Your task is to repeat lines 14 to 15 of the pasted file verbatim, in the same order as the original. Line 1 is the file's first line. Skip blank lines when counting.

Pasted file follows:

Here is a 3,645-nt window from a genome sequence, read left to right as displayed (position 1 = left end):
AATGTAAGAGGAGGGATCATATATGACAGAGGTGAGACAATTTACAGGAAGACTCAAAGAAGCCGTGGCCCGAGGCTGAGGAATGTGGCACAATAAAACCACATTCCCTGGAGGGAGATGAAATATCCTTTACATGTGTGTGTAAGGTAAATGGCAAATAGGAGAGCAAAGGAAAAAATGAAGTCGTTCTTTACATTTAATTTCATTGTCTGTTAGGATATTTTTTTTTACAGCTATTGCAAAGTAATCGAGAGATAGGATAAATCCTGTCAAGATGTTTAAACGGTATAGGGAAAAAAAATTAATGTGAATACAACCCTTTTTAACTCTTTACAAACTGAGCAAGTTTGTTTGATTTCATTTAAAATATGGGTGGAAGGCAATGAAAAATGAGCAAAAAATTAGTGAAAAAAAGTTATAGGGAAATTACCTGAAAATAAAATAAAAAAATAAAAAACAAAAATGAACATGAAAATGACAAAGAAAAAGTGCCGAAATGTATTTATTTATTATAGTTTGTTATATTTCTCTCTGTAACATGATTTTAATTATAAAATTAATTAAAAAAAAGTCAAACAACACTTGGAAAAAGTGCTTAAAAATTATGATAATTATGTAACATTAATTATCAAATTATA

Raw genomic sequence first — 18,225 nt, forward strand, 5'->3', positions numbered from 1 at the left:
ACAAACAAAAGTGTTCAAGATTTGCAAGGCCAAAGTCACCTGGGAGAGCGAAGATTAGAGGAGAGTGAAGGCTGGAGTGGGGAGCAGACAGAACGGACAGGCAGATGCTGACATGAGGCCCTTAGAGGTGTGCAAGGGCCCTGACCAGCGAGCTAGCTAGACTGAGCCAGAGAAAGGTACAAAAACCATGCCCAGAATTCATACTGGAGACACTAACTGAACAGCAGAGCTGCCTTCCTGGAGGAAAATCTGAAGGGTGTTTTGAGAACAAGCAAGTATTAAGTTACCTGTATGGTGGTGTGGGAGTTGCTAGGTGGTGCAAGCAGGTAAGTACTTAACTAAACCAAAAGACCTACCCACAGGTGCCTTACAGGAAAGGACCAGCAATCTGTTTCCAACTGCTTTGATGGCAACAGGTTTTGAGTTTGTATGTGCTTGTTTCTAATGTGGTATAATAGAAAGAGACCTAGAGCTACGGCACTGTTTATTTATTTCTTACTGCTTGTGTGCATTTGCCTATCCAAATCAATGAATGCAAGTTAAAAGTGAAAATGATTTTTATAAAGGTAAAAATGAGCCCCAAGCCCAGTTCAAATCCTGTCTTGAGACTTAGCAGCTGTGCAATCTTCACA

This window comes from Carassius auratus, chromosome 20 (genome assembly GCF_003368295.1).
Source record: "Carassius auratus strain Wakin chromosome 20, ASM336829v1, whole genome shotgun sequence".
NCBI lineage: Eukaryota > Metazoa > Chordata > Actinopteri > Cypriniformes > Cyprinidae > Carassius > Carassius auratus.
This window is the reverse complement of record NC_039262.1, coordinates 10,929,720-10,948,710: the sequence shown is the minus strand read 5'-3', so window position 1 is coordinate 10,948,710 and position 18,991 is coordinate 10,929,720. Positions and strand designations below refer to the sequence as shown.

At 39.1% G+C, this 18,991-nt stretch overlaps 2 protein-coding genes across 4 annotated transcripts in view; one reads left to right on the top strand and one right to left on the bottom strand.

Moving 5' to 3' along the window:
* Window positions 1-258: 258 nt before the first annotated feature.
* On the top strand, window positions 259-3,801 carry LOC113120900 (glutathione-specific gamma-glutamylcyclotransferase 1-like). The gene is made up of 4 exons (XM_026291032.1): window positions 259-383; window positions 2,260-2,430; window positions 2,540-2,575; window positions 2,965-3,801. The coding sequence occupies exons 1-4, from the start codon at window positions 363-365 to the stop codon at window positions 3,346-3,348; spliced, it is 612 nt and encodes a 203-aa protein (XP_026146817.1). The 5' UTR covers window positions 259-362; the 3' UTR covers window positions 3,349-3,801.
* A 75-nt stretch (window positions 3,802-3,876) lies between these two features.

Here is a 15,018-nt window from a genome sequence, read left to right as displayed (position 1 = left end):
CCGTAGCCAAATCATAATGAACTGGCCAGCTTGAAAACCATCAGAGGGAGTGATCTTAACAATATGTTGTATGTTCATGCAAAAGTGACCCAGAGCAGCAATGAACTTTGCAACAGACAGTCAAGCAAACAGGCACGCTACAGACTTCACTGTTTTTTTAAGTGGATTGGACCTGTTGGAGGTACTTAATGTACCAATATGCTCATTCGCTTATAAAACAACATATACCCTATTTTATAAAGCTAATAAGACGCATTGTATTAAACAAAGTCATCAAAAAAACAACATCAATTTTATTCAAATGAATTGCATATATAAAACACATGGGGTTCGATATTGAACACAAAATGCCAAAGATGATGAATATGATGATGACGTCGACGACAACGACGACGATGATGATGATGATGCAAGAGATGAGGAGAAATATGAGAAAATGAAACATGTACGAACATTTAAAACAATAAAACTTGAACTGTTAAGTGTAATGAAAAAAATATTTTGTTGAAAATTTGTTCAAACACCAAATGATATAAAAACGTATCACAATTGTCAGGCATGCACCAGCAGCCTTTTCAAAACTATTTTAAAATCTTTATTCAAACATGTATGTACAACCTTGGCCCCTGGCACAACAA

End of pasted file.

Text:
Here is a 15,018-nt window from a genome sequence, read left to right as displayed (position 1 = left end):
CCGTAGCCAAATCATAATGAACTGGCCAGCTTGAAAACCATCAGAGGGAGTGATCTTAACAATATGTTGTATGTTCATGCAAAAGTGACCCAGAGCAGCAATGAACTTTGCAACAGACAGTCAAGCAAACAGGCACGCTACAGACTTCACTGTTTTTTTAAGTGGATTGGACCTGTTGGAGGTACTTAATGTACCAATATGCTCATTCGCTTATAAAACAACATATACCCTATTTTATAAAGCTAATAAGACGCATTGTATTAAACAAAGTCATCAAAAAAACAACATCAATTTTATTCAAATGAATTGCATATATAAAACACATGGGGTTCGATATTGAACACAAAATGCCAAAGATGATGAATATGATGATGACGTCGACGACAACGACGACGATGATGATGATGATGCAAGAGATGAGGAGAAATATGAGAAAATGAAACATGTACGAACATTTAAAACAATAAAACTTGAACTGTTAAGTGTAATGAAAAAAATATTTTGTTGAAAATTTGTTCAAACACCAAATGATATAAAAACGTATCACAATTGTCAGGCATGCACCAGCAGCCTTTTCAAAACTATTTTAAAATCTTTATTCAAACATGTATGTACAACCTTGGCCCCTGGCACAACAA